At the time of writing Zwelinzima Vavi is still general secretary of Cosatu, the country’s largest trade union federation and powerful ally to the governing ANC. He is reportedly scheduled to appear before some form of Cosatu internal process today to answer to charges of sexual harassment in the workplace and other additional charges are being lined up. Before the news broke, he laboured for months to publicly portray himself as the target of various political conspiracies and now, after the story went public, he maintains that what happened was an act of sexual infidelity between two consenting adults for which he is sorry.
However, from what he as admitted to so far, there is a strong prima facie case against him.
Port Elizabeth’s Weekend Post on Saturday broke the news that a 26-year-old administrator had come forward claiming that the 50-year-old trade union federation leader had raped her in her office at Cosatu’s headquarters in Johannesburg. Mr Vavi maintains that the sex was consensual and that the pair had been engaged in a long-running office romance that had consisted of heavy petting up to and after what he described as “brief intercourse while standing” in her locked office on 25 January.
When the story broke, Mr Vavi—who has a long, well-documented history of battling political enemies annoyed by his public sermons on the “predatory elite” and the lack of a political conscience in the ANC alliance—commandeered Cosatu’s media infrastructure to release his formal response with no regard for the doubts it would raise about Cosatu’s impartiality in a matter between two of its employees. He included in Cosatu’s media statements the name of his accuser and the long series of text messages between them that he says prove a political conspiracy and that she and her husband tried to extort R2-million from him.
There are several red herrings to be avoided to understand why, if the general secretary is a man who lives by his words, he should step aside and admit, political conspiracy or not, that he has brought himself and his organisation into disrepute.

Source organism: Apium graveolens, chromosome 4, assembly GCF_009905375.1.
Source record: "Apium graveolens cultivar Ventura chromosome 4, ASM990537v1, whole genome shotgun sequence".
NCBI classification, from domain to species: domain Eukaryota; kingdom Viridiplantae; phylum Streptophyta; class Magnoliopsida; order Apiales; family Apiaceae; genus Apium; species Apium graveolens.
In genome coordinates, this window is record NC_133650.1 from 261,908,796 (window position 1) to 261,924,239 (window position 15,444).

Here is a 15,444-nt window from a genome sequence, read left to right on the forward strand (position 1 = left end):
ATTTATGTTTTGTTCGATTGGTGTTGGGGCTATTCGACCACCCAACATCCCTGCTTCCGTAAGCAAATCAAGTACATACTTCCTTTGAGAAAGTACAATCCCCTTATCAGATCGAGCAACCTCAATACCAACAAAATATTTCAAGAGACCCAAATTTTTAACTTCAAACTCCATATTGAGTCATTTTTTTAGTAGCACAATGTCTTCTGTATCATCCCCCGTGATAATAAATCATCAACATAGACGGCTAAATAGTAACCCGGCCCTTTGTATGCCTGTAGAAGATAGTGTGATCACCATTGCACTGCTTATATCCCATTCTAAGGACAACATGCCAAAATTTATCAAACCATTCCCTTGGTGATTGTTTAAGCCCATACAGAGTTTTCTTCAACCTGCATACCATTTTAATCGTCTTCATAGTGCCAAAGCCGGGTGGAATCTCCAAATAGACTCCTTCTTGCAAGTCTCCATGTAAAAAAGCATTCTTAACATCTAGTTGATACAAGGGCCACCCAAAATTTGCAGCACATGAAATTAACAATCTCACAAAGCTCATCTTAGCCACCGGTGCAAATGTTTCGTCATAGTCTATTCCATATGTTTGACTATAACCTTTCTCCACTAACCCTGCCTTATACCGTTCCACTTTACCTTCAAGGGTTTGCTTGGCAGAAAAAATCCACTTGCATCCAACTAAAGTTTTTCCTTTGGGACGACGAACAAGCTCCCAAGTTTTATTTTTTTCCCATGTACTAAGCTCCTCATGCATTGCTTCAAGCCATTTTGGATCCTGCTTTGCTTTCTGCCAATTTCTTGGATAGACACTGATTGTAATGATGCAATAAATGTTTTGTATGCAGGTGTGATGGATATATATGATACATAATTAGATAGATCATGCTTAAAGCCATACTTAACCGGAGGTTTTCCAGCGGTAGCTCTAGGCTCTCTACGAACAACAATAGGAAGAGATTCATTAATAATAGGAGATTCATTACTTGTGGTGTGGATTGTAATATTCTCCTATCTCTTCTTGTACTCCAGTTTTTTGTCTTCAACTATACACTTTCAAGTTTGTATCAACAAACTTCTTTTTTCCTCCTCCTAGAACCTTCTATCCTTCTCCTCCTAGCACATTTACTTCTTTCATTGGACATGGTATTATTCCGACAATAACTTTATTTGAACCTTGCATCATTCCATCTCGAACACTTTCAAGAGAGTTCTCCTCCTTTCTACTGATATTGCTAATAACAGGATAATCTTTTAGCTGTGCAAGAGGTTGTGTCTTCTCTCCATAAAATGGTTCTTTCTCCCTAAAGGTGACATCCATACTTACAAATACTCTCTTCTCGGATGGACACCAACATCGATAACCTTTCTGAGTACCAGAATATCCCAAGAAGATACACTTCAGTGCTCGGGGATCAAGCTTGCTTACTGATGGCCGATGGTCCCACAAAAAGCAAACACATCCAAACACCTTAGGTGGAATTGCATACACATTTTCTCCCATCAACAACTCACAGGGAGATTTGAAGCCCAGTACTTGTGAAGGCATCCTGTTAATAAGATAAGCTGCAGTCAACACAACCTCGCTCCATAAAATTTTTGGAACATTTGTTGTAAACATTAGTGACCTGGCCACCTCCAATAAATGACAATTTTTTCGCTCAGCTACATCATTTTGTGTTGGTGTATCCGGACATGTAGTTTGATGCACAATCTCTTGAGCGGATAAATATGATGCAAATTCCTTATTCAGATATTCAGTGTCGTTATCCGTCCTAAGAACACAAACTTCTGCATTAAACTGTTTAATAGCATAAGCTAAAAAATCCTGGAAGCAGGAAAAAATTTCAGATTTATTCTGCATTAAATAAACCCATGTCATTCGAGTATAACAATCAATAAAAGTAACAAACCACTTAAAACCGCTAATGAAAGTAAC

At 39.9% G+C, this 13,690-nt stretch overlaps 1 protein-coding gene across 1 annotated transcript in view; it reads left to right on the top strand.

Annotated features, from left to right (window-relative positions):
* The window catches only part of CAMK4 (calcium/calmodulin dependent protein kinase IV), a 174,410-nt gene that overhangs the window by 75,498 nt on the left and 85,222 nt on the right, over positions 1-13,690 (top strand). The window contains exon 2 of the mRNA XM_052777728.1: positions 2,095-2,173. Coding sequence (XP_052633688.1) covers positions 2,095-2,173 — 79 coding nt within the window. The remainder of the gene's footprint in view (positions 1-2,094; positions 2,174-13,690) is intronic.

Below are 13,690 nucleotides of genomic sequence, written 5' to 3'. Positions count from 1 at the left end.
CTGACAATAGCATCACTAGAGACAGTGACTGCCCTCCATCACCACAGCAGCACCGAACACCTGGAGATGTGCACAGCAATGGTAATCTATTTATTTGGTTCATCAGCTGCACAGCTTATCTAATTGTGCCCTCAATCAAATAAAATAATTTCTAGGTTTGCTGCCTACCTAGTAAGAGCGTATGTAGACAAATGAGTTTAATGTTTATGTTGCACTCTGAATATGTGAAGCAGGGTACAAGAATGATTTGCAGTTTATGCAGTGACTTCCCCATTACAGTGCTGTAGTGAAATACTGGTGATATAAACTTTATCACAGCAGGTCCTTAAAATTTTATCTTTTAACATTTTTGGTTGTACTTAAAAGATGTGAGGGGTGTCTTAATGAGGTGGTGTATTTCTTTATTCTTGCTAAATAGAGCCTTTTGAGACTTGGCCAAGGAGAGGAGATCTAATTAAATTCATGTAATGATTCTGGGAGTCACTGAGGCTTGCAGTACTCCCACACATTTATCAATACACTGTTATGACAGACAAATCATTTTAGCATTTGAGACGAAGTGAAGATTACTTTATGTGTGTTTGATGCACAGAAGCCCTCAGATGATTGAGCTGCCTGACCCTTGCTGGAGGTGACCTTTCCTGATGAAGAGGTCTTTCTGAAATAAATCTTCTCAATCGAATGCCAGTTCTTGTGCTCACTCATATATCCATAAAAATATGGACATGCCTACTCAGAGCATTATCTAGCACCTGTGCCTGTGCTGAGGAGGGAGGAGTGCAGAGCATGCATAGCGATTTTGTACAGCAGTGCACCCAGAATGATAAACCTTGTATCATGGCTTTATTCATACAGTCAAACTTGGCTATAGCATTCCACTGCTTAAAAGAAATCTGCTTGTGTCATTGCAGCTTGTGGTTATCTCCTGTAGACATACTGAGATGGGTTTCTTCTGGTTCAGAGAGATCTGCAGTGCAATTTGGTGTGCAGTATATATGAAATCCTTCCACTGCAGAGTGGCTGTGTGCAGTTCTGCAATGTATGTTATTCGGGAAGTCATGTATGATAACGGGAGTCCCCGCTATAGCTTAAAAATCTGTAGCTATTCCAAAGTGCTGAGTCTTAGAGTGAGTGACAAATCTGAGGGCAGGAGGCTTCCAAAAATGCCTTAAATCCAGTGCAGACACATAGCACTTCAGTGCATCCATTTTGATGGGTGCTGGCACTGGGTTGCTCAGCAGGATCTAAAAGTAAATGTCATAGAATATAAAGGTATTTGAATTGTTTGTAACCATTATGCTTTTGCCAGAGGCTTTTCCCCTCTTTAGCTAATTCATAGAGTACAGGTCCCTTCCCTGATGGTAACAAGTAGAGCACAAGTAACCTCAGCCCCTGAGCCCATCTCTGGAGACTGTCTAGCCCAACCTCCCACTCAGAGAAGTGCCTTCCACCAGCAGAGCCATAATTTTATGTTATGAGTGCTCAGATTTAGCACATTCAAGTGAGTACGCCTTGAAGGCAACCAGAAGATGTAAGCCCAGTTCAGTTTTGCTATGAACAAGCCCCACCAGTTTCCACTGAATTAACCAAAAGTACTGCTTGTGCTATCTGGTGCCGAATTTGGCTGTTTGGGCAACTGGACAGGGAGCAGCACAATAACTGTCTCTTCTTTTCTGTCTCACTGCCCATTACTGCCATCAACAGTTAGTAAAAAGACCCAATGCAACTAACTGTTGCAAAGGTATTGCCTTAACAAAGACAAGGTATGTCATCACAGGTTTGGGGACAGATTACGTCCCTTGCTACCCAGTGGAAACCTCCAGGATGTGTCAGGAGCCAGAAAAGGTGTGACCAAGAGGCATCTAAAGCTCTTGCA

The first is the rape allegation, which is serious but isn’t for Cosatu’s internal proceedings to adjudicate. It’s for the courts to hear the matter, if the woman involved does decide to file charges with the police.
That she has not yet reported Mr Vavi to the police is another red herring. Many victims of rape and sexual abuse never report the matter, let alone report it six months later under a cloud of supposedly being a pawn of political machinations. This in itself tells us little about the credibility of her story. There are substantive reasons why rape and sexual abuse go unreported or are only reported long after the fact, including shame, the fear of being victimised and the low conviction rate of sexual assaults.
Another distraction is the allegation that she and her husband demanded R2-million from Mr Vavi. She says they only asked for the money after Mr Vavi’s wife suggested it as a way of putting the sordid mess behind them. As this is potentially extortion, and Mr Vavi has reportedly filed charges with the police, this is for the courts to deliberate.
Mr Vavi’s public apology for adultery, however well meaning, is also not relevant. Adultery is not the complaint filed against him. It really should not be for an employer, or anyone else for that matter, to pass judgement on the character of a person based on the deeply conservative sexual mores of a society of individuals whose public and private faces often do not match up.